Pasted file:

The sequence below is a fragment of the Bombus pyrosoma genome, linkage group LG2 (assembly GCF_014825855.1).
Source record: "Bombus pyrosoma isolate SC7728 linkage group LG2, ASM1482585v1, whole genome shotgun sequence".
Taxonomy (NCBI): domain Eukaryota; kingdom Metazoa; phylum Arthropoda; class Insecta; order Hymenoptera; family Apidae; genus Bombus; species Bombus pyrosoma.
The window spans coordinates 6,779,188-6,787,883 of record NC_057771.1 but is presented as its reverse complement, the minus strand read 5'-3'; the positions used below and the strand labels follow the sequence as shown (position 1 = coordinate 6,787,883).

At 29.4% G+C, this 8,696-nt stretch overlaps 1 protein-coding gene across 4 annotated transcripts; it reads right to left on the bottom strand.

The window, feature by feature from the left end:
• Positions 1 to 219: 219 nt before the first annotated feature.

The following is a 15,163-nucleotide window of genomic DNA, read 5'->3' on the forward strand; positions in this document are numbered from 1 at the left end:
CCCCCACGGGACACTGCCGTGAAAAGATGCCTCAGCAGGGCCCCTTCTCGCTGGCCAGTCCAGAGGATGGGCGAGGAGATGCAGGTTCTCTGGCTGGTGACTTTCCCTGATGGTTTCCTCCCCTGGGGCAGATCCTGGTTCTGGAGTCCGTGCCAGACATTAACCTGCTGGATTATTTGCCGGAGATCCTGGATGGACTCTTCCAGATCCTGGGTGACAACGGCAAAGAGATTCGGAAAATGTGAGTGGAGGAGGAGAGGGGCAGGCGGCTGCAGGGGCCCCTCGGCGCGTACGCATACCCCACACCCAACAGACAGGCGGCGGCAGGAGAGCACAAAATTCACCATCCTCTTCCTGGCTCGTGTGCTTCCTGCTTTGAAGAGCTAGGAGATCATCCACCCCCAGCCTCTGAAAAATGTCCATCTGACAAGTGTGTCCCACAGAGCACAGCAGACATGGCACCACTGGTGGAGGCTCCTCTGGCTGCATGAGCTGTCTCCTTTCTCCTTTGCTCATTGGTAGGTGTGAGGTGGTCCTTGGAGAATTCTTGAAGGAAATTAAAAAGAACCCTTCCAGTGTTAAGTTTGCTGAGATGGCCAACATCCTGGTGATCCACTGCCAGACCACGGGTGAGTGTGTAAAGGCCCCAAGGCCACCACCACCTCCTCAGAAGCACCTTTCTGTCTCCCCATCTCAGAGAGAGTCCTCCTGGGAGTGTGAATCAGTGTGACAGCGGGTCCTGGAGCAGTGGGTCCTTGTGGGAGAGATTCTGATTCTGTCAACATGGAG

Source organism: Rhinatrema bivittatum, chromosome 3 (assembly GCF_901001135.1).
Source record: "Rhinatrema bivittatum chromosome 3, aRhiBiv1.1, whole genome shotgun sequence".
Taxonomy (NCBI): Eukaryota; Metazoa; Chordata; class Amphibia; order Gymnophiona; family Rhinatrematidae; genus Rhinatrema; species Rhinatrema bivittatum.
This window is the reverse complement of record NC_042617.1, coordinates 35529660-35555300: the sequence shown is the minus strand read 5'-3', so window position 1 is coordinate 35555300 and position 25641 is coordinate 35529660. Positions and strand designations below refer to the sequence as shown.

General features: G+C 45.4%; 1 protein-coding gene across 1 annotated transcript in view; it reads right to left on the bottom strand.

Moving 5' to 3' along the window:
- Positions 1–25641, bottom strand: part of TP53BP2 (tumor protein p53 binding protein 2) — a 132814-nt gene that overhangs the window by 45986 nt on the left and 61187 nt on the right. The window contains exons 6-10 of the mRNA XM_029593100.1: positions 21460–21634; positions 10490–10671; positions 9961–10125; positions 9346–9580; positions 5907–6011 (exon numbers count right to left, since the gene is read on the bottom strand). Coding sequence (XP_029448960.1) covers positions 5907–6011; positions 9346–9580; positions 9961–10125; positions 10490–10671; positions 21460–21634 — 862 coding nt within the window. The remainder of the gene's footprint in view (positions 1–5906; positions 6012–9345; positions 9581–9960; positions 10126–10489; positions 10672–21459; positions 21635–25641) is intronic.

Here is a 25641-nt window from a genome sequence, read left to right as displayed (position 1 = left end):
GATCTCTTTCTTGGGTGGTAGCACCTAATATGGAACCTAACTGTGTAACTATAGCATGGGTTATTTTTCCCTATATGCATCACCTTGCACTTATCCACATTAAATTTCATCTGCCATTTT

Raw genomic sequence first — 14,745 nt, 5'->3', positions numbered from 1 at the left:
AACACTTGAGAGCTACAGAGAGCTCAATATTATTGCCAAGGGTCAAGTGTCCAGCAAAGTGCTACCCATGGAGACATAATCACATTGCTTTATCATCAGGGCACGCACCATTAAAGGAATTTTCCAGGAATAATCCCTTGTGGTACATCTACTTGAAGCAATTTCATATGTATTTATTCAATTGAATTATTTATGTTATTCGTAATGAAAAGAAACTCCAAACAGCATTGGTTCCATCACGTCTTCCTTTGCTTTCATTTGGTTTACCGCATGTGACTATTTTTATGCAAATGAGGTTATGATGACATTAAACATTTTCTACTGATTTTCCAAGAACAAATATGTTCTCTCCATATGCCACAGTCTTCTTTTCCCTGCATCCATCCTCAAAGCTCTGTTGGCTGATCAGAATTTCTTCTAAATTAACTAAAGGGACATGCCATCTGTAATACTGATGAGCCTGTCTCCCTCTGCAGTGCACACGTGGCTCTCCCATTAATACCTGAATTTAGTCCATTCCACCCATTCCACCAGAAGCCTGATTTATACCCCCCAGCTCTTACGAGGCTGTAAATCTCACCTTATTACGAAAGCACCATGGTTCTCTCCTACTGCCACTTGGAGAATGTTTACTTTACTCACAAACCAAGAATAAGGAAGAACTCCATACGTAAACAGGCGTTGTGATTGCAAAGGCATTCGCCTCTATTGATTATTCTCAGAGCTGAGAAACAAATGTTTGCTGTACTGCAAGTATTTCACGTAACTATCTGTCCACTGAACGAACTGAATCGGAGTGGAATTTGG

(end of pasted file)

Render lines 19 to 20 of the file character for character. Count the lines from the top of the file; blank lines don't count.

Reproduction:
Raw genomic sequence first — 14,745 nt, 5'->3', positions numbered from 1 at the left:
AACACTTGAGAGCTACAGAGAGCTCAATATTATTGCCAAGGGTCAAGTGTCCAGCAAAGTGCTACCCATGGAGACATAATCACATTGCTTTATCATCAGGGCACGCACCATTAAAGGAATTTTCCAGGAATAATCCCTTGTGGTACATCTACTTGAAGCAATTTCATATGTATTTATTCAATTGAATTATTTATGTTATTCGTAATGAAAAGAAACTCCAAACAGCATTGGTTCCATCACGTCTTCCTTTGCTTTCATTTGGTTTACCGCATGTGACTATTTTTATGCAAATGAGGTTATGATGACATTAAACATTTTCTACTGATTTTCCAAGAACAAATATGTTCTCTCCATATGCCACAGTCTTCTTTTCCCTGCATCCATCCTCAAAGCTCTGTTGGCTGATCAGAATTTCTTCTAAATTAACTAAAGGGACATGCCATCTGTAATACTGATGAGCCTGTCTCCCTCTGCAGTGCACACGTGGCTCTCCCATTAATACCTGAATTTAGTCCATTCCACCCATTCCACCAGAAGCCTGATTTATACCCCCCAGCTCTTACGAGGCTGTAAATCTCACCTTATTACGAAAGCACCATGGTTCTCTCCTACTGCCACTTGGAGAATGTTTACTTTACTCACAAACCAAGAATAAGGAAGAACTCCATACGTAAACAGGCGTTGTGATTGCAAAGGCATTCGCCTCTATTGATTATTCTCAGAGCTGAGAAACAAATGTTTGCTGTACTGCAAGTATTTCACGTAACTATCTGTCCACTGAACGAACTGAATCGGAGTGGAATTTGG